|Born||Michael Joseph Hall
October 16, 1982
Quebec City, Quebec
|Died||October 22, 2014 (aged 32)
Cause of death
|Residence||Ottawa Mission Shelter (at the time of death)
Vancouver, British Columbia
|Nationality||Canadian and Libyan (possible dual citizenship through father)|
|Ethnicity||Arab and French Canadian|
(prev. Roman Catholicism)
Michael Zehaf-Bibeau (born Michael Joseph Hall or Joseph Paul Michael Bibeau; October 16, 1982 – October 22, 2014) was identified by officials as the perpetrator of the shootings. According to the Toronto Starhe was born Joseph Paul Michael Bibeau and in 1995, his parents legally changed his name to Joseph Paul Michael Abdallah Bulgasem Zehaf-Bibeau to better reflect the other half of his heritage..
Zehaf-Bibeau grew up in Eastern Canada, including Ottawa and Montreal.His mother is Susan Bibeau, a French-Canadian Quebecer from Montreal and deputy chairperson of a division of Canada’s Immigration and Refugee Board. His father is a businessman, Bulgasem Zehaf, a Libyan immigrant to Quebec who opened the Tripoli cafe in Montreal. Zehaf is reported to have fought in the Libyan Civil War in 2011; the Washington Times reported that Mr. Zehaf had returned to his hometown of Zawiyah in Libya to join the uprising against the Muammar Gaddafi regime. The couple split up before Zehaf-Bibeau’s birth, but reconciled a short while after and were married.Zehaf and Bibeau divorced in 1999. After the divorce, Zehaf-Bibeau was removed from a private school with strict discipline and put in a secondary school known for pupils fighting with other students from local schools.Zehaf-Bibeau continued to live in the Montreal area until 2007, when he spent time in Libya before moving to Western Canada to become a miner and labourer.
Zehaf-Bibeau became a habitual offender with an extensive criminal record for several offences, including larceny, drug possession, and parole violations. He had received several criminal convictions, at least one of which resulted in a custodial sentence of 60 days’ incarceration. In November 2001, just after his 19th birthday, he was convicted of possessing a false credit card and impaired driving. In 2004, he pleaded guilty to drug possession for marijuana and PCP. He failed to appear at the trial date in 2006, but appeared three years later to plead guilty to marijuana possession and was given a discharge. In 2011, he was charged with robbery and “uttering threats” in Vancouver, but only convicted of the lesser charge of uttering threats. He claimed that he committed the 2011 robbery so that he would be incarcerated, in order to kick his drug habit. He received a psychiatric evaluation, but was determined to be fit to stand for trial.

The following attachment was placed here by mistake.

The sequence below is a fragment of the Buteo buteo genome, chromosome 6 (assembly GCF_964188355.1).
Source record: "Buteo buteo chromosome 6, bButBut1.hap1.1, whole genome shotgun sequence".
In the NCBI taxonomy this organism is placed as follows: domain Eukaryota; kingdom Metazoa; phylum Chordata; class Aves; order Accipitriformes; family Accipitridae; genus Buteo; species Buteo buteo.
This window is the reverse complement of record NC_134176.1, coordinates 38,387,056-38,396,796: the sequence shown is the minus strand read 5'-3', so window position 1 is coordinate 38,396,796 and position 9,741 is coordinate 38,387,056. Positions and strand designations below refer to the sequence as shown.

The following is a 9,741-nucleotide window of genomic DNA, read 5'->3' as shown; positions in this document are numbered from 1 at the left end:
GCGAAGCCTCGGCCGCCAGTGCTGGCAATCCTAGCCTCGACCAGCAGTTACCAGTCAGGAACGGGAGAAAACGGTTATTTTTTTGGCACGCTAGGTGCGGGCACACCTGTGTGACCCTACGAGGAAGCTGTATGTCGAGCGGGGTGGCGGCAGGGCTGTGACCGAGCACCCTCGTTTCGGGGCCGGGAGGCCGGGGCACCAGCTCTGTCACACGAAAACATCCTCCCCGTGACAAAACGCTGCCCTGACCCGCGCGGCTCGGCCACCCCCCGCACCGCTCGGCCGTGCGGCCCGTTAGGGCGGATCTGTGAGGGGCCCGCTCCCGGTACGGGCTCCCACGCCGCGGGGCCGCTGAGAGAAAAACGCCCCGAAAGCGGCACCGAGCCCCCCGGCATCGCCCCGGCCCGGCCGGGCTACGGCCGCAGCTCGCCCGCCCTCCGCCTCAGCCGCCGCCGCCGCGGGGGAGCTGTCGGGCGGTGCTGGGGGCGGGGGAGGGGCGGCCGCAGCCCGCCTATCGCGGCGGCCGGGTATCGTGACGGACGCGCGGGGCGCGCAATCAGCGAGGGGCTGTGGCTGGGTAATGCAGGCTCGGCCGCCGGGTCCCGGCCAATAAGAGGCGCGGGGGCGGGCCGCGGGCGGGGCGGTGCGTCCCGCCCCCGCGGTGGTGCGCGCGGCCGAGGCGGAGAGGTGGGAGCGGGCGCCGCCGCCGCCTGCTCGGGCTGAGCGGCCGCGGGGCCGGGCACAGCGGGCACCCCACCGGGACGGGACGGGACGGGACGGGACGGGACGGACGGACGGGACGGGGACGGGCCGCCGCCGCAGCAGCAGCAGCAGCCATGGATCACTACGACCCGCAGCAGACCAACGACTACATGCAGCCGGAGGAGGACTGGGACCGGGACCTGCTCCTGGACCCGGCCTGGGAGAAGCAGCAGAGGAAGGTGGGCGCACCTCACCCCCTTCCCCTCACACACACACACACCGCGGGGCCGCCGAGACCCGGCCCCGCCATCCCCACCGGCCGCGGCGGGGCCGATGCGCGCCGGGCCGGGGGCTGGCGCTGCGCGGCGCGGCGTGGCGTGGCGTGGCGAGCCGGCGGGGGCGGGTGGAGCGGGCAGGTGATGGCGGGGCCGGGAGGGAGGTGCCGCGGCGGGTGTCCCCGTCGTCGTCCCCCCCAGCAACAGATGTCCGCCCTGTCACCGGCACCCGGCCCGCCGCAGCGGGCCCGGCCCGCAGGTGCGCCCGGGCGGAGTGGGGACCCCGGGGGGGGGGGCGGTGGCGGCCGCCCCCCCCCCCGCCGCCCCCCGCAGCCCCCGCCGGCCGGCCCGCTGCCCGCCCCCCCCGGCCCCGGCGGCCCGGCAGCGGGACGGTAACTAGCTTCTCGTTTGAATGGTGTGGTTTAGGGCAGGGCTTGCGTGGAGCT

Baptized a Roman Catholic, he converted to Islam in 2004 and had attended Sunni Muslim mosques in theBritish Columbia cities of Burnaby and Vancouver. A mosque in Vancouver, British Columbia, expelled him. ‘His behaviour was not normal,’ said David Ali, vice-president of Masjid Al-Salaam mosque in nearby Burnaby. He said: ‘We try to be open to everyone. But people on drugs don’t behave normally.’ Also, an acquaintance recalled that he had “erratic” behaviour, he had said “the devil is after him”, and was requested to stop attending the mosque after upsetting religious elders. The acquaintance believed he was mentally ill.
Zehaf-Bibeau wanted to leave Canada. An associate of Zehaf-Bibeau reported he had discussed wanting to go back to Libya to study Arabic and Islam. It was erroneously first reported that his mother told police he wanted to go to Syria to join the anti-government rebels in the Syrian Civil War, but she denied this, stating that she told the RCMP that he was intending to travel to Saudi Arabia. “He thought he would be happier in an Islamic country where they would share his beliefs.” In a telephone interview with the press, Zehaf-Bibeau’s mother stated she grieves for the victims of the attack, not her son. In an email to the press, she also stated “I am mad at my son,” and stated that “he seemed lost and did not fit in.”
Zehaf-Bibeau arrived in Ottawa on or before October 2, ostensibly to pursue securing a passport. Zehaf-Bibeau had applied for a Canadian passport and a background check was in progress. RCMP Commissioner Bob Paulson said this issue was central in driving the attacks. Zehaf-Bibeau, who may have also had Libyan citizenship, applied for a Libyan passport renewal on October 2 and was refused the same day. Zehaf-Bibeau had received a Libyan passport in 2000 and then travelled to Libya in 2007. That document had expired, and Zehaf-Bibeau told officials that he wanted a new passport so he could visit family and friends in Libya.